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'We Have To Care': Nature Conservancy's First Artist-In-Residence Focuses On Connection To Land

a long strip of cloth printed blue with tree bark patterns stretches between trees in the woods
Reed Nye
/
VPR
More than 1,000 feet of cloth printed using cyanotype stretches between trees at Raven Ridge in Monkton. The installation is part of The Nature Conservancy artist-in-resident Elizabeth Billing's series, titled "Together: Nature Unites Us."

A new series of art installations hosted by The Nature Conservancy aims to connect hikers to the land through the art.

Elizabeth Billings, the conservation group’s first-ever artist-in-residence, spent this winter and spring creating art based on her experience at three Vermont landscapes ?— Raven Ridge, LaPlatte River Marsh, and the Equinox Highlands.

Billings, who lives in Tunbridge, draws on nature for her large-scale public art installations. She said she wanted these three creations titled “Together: Nature Unites Us,” to instill a sense of wonder-filled connectivity between the viewer and the surrounding forest.

“I feel like if you keep walking down the path, you’ll feel that it’s almost embracing you,” she said. “And my hope is that people will feel a connection to this place, to this work, because if we’re not connected to the land, we don’t care. We have to care.”

A person stands in the woods with a strip of blue cloth stretching between trees behind them
Credit Reed Nye / VPR
Elizabeth Billings stands for a portrait at Monkton's Raven Ridge with her installation series "Together: Nature Unites Us." Billings stretched cloth between trees along ridges in the rock foundations, like water running off the hilly land.

At Raven Ridge, more than 1,000 feet of cotton cloth stretches from tree to tree. The fabric contains saturated blue tree rubbings that interact with the light filtering through the forest leaves. The installation vibrates in the wind and follows the ridges in the rock foundations, like water running off the hilly land.

Billings used a photographic printing process called cyanotype to produce the deep blues and detailed patterns of the tree bark. The material turns blue as it’s exposed to various levels of sunlight.

“The cyanotype because it’s light, it’s all about the sunlight, that’s what makes the blue. And so that’s sky and water and sun and atmosphere. It seemed to hold it all,” she said.

For Billings, there is no way to separate the art from the nature that created and inspired it.

"The cyanotype because it's light, it's all about the sunlight, that's what makes the blue. And so that's sky and water and sun and atmosphere. It seemed to hold it all." — Elizabeth Billings, artist-in-residence at The Nature Conservancy

She suspects there will be a lot of people questioning, Why? as they stumble into the installation on their walk, but that’s part of it, she says.

Billings began her tree rubbings as a field guide to the local species. Then, she began to devote a special focus on the ash tree. The emerald ash borer, an invasive insect, is killing ash trees in Vermont. According to the Vermont Land Trust, 99% of the ash population could die due to this insect.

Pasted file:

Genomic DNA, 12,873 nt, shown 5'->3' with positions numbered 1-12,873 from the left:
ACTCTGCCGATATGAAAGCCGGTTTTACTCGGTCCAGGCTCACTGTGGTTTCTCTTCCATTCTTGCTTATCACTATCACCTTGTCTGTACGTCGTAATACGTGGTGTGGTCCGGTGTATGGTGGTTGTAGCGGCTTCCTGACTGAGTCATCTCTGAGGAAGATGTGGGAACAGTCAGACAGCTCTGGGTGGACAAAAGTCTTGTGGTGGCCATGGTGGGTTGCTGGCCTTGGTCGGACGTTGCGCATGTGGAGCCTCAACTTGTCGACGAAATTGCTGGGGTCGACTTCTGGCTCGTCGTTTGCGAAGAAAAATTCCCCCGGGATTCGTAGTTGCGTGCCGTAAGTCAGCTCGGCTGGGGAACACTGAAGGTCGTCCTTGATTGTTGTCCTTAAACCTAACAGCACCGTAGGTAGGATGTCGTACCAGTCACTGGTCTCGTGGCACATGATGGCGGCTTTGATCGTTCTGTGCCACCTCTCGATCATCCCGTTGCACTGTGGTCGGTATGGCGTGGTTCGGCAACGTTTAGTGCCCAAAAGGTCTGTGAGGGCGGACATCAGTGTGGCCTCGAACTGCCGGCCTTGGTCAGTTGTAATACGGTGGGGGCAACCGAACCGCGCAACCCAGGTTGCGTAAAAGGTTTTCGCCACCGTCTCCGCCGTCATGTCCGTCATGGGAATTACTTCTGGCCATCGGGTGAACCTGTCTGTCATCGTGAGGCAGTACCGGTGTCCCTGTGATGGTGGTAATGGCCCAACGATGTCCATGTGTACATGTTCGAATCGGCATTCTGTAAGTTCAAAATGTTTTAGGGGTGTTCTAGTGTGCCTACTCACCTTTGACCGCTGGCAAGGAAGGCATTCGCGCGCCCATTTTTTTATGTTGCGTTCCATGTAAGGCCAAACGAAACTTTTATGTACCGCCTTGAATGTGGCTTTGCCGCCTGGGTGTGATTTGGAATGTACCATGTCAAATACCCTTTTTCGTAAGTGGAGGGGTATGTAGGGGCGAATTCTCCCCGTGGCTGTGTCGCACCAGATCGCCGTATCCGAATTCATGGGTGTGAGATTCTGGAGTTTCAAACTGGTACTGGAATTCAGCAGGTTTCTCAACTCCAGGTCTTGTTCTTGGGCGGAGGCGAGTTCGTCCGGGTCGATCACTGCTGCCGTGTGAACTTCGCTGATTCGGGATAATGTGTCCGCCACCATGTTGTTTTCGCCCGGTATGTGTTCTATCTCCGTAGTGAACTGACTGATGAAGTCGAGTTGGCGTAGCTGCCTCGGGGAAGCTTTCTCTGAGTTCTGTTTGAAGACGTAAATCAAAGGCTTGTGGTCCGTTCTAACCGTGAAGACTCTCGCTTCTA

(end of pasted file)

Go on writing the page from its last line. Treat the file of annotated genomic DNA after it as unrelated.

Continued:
She said the fate of the ash is unfixed, like the air between us. The cloth itself is also made of natural and destructible material. Billings said that cloth is comfortable, all around us, but it’s also very tangible and decays. Its impermanence calls the viewer to recognize their own time on this earth and how they relate to the natural world.

“It’s also to bring your attention to the fact that we’re all impermanent and the Earth ... we’re in a very precarious place,” she said.

Despite the serious future of the ash tree, the installation is fun, Billings said. The blue fabric and green leaves are voluptuous, and in the fall, the blue fabric and brown of the trees will be “like a song.”

A strip of blue cloth running through trees in a green forest
Credit Reed Nye / VPR
Elizabeth Billings' installation series will be up until the end of the year at Raven Ridge, LaPlatte River Marsh, and the Equinox Highlands.

Eve Frankel, director of communications at The Nature Conservancy in Vermont, says that oftentimes the staff gets wrapped up in data, research, and field work as biologists and scientists. Staff members were at times moved to tears during meetings with Billings, as the art reminded them of their connection to the land and why they do the work they do.

“Elizabeth reminded, I think the entire staff, certainly me, of the soul and the heart and the poetry in conservation, and that’s been an unexpected gift,” Frankel said.

All three installations are about connecting with nature and deepening the viewer’s bond with the Earth as they stumble into the art. For Billings, she said her residency has been about discovery.

“So really, my work has always been about that rhythm, that connection to nature, but this opportunity, this collaboration with The Nature Conservancy, has helped me articulate that,” she said.

The installations at all three locations will be up throughout the rest of the year.

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